Earlier this year, a consultation was carried out examining proposed measures to prevent misuse of confidentiality clauses in the workplace in circumstances where workplace harassment or discrimination was carried out. Responses from interested parties were asked for, and the government has now released their response which confirms new legislation will be introduced in this area.
The first question asked by the consultation was whether legislation needed introducing to prevent provisions within contracts or agreements which prohibited signees from disclosing matters to the police. With many positive responses, the government has confirmed that a new law will be set in place which goes slightly further than this question. A new law will ensure that no provision will prevent a signing individual from making disclosures to the police, regulated health and care professionals, or legal professionals. This ensures victims, for example those of sexual harassment and discrimination, are not placed in circumstances where they believe they cannot make such a disclosure because they have signed a confidentiality agreement.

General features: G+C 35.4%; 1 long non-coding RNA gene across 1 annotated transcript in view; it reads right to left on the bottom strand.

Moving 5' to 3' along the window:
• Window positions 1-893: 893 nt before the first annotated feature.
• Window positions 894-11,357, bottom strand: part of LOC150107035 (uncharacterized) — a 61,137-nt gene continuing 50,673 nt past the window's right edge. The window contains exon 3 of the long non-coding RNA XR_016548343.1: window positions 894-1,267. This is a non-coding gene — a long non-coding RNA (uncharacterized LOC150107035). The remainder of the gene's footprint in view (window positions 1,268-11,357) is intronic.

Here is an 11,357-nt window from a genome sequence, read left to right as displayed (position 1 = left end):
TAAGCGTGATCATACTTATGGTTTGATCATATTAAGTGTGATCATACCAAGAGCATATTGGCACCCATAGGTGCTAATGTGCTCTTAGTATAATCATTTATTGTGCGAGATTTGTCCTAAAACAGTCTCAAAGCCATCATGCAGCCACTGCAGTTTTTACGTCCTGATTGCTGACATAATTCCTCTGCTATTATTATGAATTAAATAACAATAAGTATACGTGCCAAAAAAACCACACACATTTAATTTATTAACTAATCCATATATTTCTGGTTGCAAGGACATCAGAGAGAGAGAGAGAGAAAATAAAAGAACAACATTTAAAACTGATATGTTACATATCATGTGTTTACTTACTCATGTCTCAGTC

The proposal to outline the limits of confidentiality clauses to individuals will also be taken forwards by the introduction of new laws. This includes requiring confidentiality clauses in settlement agreements to set out their limits on disclosure and clauses in employment contracts will legally need to set out their limits in a written statement of particulars. Laws introduced for this will require the wording to be clear and specific, for example, the wording needs to be clear as to what information can or cannot be shared and which parties this can be shared with.
Advice requirements for those entering into settlement agreements containing confidentiality requirements will also be amended via legislation to require legal professionals to provide advice on the nature and limitations of confidentiality requirements. If this advice is not received, the settlement agreement will be invalid.
Enforcement of confidentiality clauses which do not comply with the new legislation will be through the employment tribunal, where additional compensation can be awarded when a successful claim is brought.
The new government legislation is awaited, with no set date for implementation currently. In the meantime, advisory bodies including Acas and the Solicitors Regulatory Authority are planning to update existing guidance and produce new guidance on confidentiality clauses and agreements to ensure organisations are supported and have a clearer understanding of the law. Organisations should review thier current practices around confidentiality clauses and agreements to assess whether these will need updating in order to comply with future legislation.